NJ LEEP Helps Students Prepare for College

By Michael Hill

Nakyah Lucas of Newark’s University High School has a full-ride scholarship to attend the College of Holy Cross.

“I’m really excited,” she said.

A dozens schools accepted Nakyah and she attributes that to NJ LEEP.

“I think they helped me find myself and my place in the world. I think they also broadened my horizon,” she said.

Nakyah and all the other high school seniors in NJ LEEP, the after-school, college prep program, are college bound for the sixth straight year — 93 percent this time going to four-year schools, including the University of Chicago, Georgetown, Smith, Rutgers and more.

“For us it’s really about ensuring that our kids get into the best possible college that they can, but, just as important that they’re successful once they get there,” said NJ LEEP Executive Director Matthew Feinstein.

“Again, we’re trying to connect ourselves through opportunity post attending that school,” said teacher Onaje Crawford.

NJ LEEP stands for New Jersey Law and Education Empowerment Project. It recruits eighth-graders in and around Newark, puts them through a rigorous five-week Seton Hall University Law School program because it says the study of law is daunting.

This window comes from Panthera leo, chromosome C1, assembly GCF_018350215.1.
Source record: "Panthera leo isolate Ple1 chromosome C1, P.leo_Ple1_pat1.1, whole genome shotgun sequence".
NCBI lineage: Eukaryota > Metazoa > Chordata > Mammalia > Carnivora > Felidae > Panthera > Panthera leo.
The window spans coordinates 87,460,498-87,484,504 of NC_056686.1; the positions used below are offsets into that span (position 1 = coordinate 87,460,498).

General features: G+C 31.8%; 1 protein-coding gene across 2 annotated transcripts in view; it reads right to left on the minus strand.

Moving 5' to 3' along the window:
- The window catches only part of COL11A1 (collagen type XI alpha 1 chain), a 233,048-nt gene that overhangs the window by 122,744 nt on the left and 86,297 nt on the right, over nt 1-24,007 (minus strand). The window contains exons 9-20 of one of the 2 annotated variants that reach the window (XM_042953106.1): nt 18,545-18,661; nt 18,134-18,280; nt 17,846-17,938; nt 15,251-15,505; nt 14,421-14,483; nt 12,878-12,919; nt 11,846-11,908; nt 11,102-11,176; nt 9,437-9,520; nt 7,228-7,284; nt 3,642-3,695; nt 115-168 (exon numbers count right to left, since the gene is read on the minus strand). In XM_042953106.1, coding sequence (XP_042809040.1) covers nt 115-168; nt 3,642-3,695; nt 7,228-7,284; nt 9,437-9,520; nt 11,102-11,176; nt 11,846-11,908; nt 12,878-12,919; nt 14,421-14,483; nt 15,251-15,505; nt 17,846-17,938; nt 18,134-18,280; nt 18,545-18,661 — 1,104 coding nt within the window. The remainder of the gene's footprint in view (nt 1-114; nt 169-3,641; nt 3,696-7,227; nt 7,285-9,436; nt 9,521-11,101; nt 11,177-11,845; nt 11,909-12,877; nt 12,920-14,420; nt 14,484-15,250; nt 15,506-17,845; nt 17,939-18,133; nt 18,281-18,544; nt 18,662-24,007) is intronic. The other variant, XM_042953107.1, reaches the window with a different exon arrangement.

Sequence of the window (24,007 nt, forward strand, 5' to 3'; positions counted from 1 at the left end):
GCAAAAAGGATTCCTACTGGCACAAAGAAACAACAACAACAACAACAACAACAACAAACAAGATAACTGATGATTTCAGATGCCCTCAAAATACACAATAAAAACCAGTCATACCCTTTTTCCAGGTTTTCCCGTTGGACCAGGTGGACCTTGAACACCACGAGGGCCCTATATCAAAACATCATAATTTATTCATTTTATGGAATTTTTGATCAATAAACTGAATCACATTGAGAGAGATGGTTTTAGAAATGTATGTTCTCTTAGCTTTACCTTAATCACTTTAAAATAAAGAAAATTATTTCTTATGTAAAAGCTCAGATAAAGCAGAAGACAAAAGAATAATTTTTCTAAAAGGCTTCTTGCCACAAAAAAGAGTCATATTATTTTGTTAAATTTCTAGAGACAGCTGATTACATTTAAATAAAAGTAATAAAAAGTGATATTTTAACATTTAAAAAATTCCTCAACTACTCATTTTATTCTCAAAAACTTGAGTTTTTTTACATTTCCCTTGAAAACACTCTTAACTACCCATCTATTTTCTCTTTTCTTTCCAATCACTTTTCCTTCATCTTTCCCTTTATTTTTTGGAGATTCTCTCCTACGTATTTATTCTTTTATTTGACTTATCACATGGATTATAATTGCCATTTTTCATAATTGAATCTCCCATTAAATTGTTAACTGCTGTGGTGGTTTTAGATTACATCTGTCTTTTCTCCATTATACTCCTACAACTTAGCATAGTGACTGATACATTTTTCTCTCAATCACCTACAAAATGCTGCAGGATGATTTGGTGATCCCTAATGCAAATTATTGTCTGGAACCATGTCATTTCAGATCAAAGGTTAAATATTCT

“Through the law we can teach essential skills, from critical reading, to analytical thinking to public speaking skills,” Feinstein said.

Nakyah — who wants to practice law — shook off her shyness and fear of public speaking to become debate champion twice.

“When you’re in court they’re going to look at you and listen and I had to grow out of that shell so that I could do more things in college,” she said.

“And we want to make sure that our kids have had that experience of working through challenging material before ever having stepped on to a college campus,” Feinstein said.

After school and on Saturdays, NJ LEEP teaches the seniors college readiness and social and emotional skills and habits, how to handle big work loads, how to avoid credit card debt, how to build a community of help and it shows their families how to support them from now to the working world.

The big goal. The big hope.

“Really to change the trajectory of their lives,” said College Bound Program Director Elizabeth Abitanto.

Abitanto draws on her personal experience to manage and direct NJ LEEP’s college bound program.

“Every time they get into a college I feel like I’ve gotten myself into college and so it’s sort of redoing that process all over again and the opportunities that I wasn’t afforded, the ways I wasn’t challenged, I’m able to impact them in that way,” she said.

NJ LEEP says it gets most of its funding from private donations. It’s a 9-year-old nonprofit that touts its record of preparing seniors for the rigors of the real world.

“It’s not just about taking the students who have the best grades and are taking the hardest classes. We’re looking for students who are willing to work for it,” Feinstein said.

“It’s not just a work relationship. It’s a work, personal, everything. It’s like a second family to me,” Nakyah said.

A second family nurturing a young scholar to success.